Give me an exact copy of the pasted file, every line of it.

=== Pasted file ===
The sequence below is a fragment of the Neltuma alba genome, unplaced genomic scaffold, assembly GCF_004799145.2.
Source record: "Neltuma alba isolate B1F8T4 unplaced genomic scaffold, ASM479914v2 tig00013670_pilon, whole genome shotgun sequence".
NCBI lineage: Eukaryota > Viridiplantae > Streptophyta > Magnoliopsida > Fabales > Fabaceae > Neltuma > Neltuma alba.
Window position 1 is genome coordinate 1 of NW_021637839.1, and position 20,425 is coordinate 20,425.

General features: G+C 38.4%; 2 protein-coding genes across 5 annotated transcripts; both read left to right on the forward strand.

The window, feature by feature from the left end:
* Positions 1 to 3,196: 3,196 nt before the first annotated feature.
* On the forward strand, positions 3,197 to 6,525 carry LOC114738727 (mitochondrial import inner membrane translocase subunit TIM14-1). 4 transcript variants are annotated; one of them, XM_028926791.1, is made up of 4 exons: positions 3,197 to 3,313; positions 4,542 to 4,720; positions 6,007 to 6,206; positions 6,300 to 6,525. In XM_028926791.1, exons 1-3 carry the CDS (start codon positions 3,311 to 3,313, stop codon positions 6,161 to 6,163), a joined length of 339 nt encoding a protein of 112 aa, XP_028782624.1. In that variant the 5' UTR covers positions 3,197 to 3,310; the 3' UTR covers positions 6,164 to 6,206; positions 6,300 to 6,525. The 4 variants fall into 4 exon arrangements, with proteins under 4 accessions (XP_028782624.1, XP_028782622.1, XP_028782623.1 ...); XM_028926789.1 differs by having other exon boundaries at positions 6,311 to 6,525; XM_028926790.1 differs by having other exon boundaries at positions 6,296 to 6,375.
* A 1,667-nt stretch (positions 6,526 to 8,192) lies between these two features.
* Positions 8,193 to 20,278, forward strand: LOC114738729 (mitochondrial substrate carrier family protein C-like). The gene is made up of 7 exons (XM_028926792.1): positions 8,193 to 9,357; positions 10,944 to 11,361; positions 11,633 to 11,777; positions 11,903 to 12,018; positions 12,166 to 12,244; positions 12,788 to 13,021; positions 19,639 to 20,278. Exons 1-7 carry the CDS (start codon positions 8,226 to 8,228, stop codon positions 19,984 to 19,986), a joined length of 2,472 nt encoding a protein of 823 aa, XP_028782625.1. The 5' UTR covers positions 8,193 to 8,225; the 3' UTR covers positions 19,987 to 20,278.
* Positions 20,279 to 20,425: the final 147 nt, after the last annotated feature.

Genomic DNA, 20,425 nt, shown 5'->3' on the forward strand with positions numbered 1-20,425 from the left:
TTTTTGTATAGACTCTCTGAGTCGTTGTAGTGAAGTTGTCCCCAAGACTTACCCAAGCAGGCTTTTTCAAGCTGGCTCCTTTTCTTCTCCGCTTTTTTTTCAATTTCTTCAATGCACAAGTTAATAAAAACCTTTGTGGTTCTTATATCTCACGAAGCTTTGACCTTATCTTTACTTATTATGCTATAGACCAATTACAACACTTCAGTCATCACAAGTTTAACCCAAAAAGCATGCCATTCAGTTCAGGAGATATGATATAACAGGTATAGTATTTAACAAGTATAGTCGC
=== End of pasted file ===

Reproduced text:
The sequence below is a fragment of the Neltuma alba genome, unplaced genomic scaffold, assembly GCF_004799145.2.
Source record: "Neltuma alba isolate B1F8T4 unplaced genomic scaffold, ASM479914v2 tig00013670_pilon, whole genome shotgun sequence".
NCBI lineage: Eukaryota > Viridiplantae > Streptophyta > Magnoliopsida > Fabales > Fabaceae > Neltuma > Neltuma alba.
Window position 1 is genome coordinate 1 of NW_021637839.1, and position 20,425 is coordinate 20,425.

General features: G+C 38.4%; 2 protein-coding genes across 5 annotated transcripts; both read left to right on the forward strand.

The window, feature by feature from the left end:
* Positions 1 to 3,196: 3,196 nt before the first annotated feature.
* On the forward strand, positions 3,197 to 6,525 carry LOC114738727 (mitochondrial import inner membrane translocase subunit TIM14-1). 4 transcript variants are annotated; one of them, XM_028926791.1, is made up of 4 exons: positions 3,197 to 3,313; positions 4,542 to 4,720; positions 6,007 to 6,206; positions 6,300 to 6,525. In XM_028926791.1, exons 1-3 carry the CDS (start codon positions 3,311 to 3,313, stop codon positions 6,161 to 6,163), a joined length of 339 nt encoding a protein of 112 aa, XP_028782624.1. In that variant the 5' UTR covers positions 3,197 to 3,310; the 3' UTR covers positions 6,164 to 6,206; positions 6,300 to 6,525. The 4 variants fall into 4 exon arrangements, with proteins under 4 accessions (XP_028782624.1, XP_028782622.1, XP_028782623.1 ...); XM_028926789.1 differs by having other exon boundaries at positions 6,311 to 6,525; XM_028926790.1 differs by having other exon boundaries at positions 6,296 to 6,375.
* A 1,667-nt stretch (positions 6,526 to 8,192) lies between these two features.
* Positions 8,193 to 20,278, forward strand: LOC114738729 (mitochondrial substrate carrier family protein C-like). The gene is made up of 7 exons (XM_028926792.1): positions 8,193 to 9,357; positions 10,944 to 11,361; positions 11,633 to 11,777; positions 11,903 to 12,018; positions 12,166 to 12,244; positions 12,788 to 13,021; positions 19,639 to 20,278. Exons 1-7 carry the CDS (start codon positions 8,226 to 8,228, stop codon positions 19,984 to 19,986), a joined length of 2,472 nt encoding a protein of 823 aa, XP_028782625.1. The 5' UTR covers positions 8,193 to 8,225; the 3' UTR covers positions 19,987 to 20,278.
* Positions 20,279 to 20,425: the final 147 nt, after the last annotated feature.

Genomic DNA, 20,425 nt, shown 5'->3' on the forward strand with positions numbered 1-20,425 from the left:
TTTTTGTATAGACTCTCTGAGTCGTTGTAGTGAAGTTGTCCCCAAGACTTACCCAAGCAGGCTTTTTCAAGCTGGCTCCTTTTCTTCTCCGCTTTTTTTTCAATTTCTTCAATGCACAAGTTAATAAAAACCTTTGTGGTTCTTATATCTCACGAAGCTTTGACCTTATCTTTACTTATTATGCTATAGACCAATTACAACACTTCAGTCATCACAAGTTTAACCCAAAAAGCATGCCATTCAGTTCAGGAGATATGATATAACAGGTATAGTATTTAACAAGTATAGTCGC